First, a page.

Thus, by controlling the spread of ink at each orifice 6 (so called "ink dot spread"), better and more visually appealing print quality can be obtained. Namely, continuous gray scale toning can be achieved by controlling the ink dot spread. In addition, in a color ink transfer printing device, various colored inks can be uniquely mixed by controlling both the volume and the ink dot spread for each color of ink.
Two embodiments for controlling ink dot spread are described below. A first embodiment provides rings of alternating wet and non-wet surfaces on an ink transfer surface 4. A second embodiment provides etched grooves in an ink transfer surface 4.
According to the first embodiment, alternating rings of wet and non-wet surfaces are provided around each orifice 6 of the ink transfer surface 4. FIG. 3 illustrates a top view of an ink transfer surface 4 according to a first embodiment. The ink transfer surface 4 shown in FIG. 3 contains nine orifices 6. The orifices 6 are 50 μm in diameter and spaced apart from each other by 100 μm center to center. Around each orifice 6 are three wet rings 12 and two non-wet rings 14. Each of the rings has a width of 5 μm. The number, size and shape of the rings shown in FIG. 3 are illustrative and not limitations on the invention. For example, the shape of the rings 12, 14 could be oval or square.
The wet and non-wet rings 12, 14 form flow barriers which impede the ink dot spread. Namely, at each transition from a wet ring 12 to a non-wet ring 14, the ink dot seeking to spread out from an orifice will encounter a flow barrier. The barrier results from the transition from a low surface tension region to a high surface tension region. The barrier impedes the ink dot spread until the volume of ink builds up to overcome the barrier.
One way to make the wet and non-wet rings 12, 14 is to coat the portion of the ink transfer surface 4 corresponding to certain rings with wetting or non-wetting materials. For example, the wet and non-wet rings can be made by applying a chemical coating to certain portions of the ink transfer surface 4. With respect to aqueous ink, examples of wetting chemicals are silicon dioxide and aluminum oxide. Examples of non-wetting chemicals are fluorocarbon compounds such as fluoraliphatic polymeric esters (e.g., FC-430 by 3M Company).
If the top surface of the outer ink transfer surface 4 is normally a non-wet surface such as fluorocarbon (e.g., TEFLON) for aqueous inks or polyimide (e.g., KAPTON produced by E. I. DuPont Company), a coating of a wetting chemical such as silicon dioxide may be deposited using a plasma enhanced chemical vapor deposition process to form wet rings 12. In particular, the wetting agent is deposited on concentric regions of the top surface about each of the orifices 6. The concentric regions of the wetting agent so deposited form the wet rings 12. Although the concentric regions have a common center, the concentric regions of the wetting agent which are deposited do not contact one another. That is, the concentric wet regions formed by the wetting agent are separated by concentric non-wet regions. Since the top surface is non-wet, no surface treatment is required to form the non-wet rings 14. Hence, the non-wet rings 14 are identified when the wet rings 12 are formed.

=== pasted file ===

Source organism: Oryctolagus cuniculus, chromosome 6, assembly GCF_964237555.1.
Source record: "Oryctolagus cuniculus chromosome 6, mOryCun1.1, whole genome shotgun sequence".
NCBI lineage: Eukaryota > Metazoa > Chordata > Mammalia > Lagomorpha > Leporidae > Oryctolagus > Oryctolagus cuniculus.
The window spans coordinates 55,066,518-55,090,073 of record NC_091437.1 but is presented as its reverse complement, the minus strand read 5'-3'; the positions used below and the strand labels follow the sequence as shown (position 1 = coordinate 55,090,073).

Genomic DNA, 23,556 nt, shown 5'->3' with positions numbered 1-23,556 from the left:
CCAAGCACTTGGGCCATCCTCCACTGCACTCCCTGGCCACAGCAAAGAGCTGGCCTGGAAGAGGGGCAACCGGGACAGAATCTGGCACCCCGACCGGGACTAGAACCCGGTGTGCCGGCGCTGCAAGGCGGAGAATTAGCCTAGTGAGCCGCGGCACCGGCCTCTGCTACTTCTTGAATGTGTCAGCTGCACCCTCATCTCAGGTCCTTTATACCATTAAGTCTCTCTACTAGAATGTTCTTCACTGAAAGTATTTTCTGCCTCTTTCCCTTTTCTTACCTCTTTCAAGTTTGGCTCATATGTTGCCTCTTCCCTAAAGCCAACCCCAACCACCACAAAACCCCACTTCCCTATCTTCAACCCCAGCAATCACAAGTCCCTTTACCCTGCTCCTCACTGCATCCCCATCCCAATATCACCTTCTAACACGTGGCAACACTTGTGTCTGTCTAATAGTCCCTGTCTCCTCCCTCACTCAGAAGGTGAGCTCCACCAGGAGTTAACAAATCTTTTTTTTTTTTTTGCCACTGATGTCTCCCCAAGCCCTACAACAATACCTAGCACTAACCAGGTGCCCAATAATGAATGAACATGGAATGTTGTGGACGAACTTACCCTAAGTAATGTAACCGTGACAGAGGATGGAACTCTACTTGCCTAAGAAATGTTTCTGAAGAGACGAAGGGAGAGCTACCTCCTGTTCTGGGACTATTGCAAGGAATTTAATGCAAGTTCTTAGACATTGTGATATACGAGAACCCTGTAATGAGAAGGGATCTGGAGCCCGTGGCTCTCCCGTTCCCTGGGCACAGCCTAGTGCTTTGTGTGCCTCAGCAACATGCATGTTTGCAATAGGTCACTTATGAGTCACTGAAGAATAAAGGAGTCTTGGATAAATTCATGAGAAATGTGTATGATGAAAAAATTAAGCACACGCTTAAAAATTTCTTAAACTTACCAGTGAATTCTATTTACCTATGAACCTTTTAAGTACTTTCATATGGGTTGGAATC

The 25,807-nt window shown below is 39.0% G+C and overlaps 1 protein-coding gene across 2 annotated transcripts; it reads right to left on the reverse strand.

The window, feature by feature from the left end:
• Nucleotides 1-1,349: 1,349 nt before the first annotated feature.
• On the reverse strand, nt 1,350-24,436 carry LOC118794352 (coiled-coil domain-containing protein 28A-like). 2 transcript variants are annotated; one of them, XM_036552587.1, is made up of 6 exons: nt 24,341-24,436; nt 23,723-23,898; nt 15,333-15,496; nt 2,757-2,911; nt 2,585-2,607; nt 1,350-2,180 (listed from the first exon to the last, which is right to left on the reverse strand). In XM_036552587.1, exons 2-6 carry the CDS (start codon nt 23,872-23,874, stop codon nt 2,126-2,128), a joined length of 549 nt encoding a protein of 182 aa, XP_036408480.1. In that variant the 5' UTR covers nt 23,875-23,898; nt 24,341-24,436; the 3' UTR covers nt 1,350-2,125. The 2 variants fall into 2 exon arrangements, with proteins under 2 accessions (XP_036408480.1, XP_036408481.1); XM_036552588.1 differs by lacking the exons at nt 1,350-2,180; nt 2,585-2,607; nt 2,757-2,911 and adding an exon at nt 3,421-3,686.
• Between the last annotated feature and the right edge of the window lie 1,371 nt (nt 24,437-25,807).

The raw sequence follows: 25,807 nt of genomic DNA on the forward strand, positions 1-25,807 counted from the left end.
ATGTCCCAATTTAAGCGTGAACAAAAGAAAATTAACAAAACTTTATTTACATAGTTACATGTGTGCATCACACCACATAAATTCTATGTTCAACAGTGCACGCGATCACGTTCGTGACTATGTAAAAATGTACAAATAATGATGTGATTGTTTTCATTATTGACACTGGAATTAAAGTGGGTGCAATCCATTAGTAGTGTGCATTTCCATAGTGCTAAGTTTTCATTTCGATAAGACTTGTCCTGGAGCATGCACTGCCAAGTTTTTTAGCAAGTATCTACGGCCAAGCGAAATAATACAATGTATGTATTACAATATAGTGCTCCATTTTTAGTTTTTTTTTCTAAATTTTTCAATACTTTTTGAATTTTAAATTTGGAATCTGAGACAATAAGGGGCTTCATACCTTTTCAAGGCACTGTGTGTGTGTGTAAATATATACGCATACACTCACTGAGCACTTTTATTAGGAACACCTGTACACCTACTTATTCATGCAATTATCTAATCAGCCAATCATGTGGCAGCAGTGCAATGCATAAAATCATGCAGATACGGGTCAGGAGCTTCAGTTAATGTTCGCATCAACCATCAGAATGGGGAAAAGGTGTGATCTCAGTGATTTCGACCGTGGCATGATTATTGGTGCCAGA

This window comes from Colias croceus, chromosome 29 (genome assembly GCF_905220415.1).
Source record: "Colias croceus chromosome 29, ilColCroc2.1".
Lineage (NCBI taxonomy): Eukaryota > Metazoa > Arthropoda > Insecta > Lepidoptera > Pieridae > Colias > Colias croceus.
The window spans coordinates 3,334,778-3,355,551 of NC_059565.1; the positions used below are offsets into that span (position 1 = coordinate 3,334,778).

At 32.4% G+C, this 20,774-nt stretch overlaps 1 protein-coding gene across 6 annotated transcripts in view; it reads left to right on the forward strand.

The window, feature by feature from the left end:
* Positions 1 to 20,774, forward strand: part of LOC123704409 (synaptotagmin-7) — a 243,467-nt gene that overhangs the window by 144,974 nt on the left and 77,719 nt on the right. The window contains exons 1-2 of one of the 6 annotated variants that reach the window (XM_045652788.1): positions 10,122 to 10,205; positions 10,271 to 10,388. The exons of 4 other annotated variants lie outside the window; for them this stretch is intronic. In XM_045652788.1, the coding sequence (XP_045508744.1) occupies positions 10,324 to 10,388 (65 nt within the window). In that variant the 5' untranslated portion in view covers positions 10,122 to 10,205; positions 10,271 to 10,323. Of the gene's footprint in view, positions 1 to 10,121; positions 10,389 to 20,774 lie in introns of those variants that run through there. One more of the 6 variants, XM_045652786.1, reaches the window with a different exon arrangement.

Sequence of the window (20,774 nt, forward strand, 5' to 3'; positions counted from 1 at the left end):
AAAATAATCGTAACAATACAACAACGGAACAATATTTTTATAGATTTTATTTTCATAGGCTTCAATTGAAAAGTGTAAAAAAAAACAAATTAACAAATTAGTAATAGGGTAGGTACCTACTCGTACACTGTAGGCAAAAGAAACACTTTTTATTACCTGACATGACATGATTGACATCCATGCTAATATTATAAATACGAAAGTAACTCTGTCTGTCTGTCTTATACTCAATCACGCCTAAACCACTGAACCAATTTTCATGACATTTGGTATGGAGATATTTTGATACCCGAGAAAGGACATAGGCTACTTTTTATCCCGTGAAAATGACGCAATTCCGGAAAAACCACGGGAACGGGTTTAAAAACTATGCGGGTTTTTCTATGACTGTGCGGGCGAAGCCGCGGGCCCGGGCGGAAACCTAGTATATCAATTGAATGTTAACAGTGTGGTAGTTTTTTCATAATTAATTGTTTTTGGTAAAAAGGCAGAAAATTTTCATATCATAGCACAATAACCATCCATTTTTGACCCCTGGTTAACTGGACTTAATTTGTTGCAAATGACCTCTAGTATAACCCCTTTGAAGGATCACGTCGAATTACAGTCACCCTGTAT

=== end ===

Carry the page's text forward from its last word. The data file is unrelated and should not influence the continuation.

Another way to make the wet rings 12 is to modify concentric regions of the ink transfer surface 4. These surface modifications can be performed using conventional methods. One conventional method exposes the concentric regions of the ink transfer surface 4 to a gas plasma. For example, assuming the ink transfer surface 4 is a non-wet surface such as KAPTON, with the exception of the concentric regions of the ink transfer surface 4, the entire surface of the ink transfer surface 4 is shielded with a mask. The ink transfer surface 4 is then exposed to a gas plasma which changes the unmasked portion of the surface to wet rings 12. Examples of the gases which may be used are oxygen plasma, CH4 /O2 plasma or ion implantation.
According to the second embodiment, concentric regions are etched into the ink transfer surface 4. FIG. 4 illustrates a detailed cross-sectional view of an ink transfer surface 4 according to the second embodiment.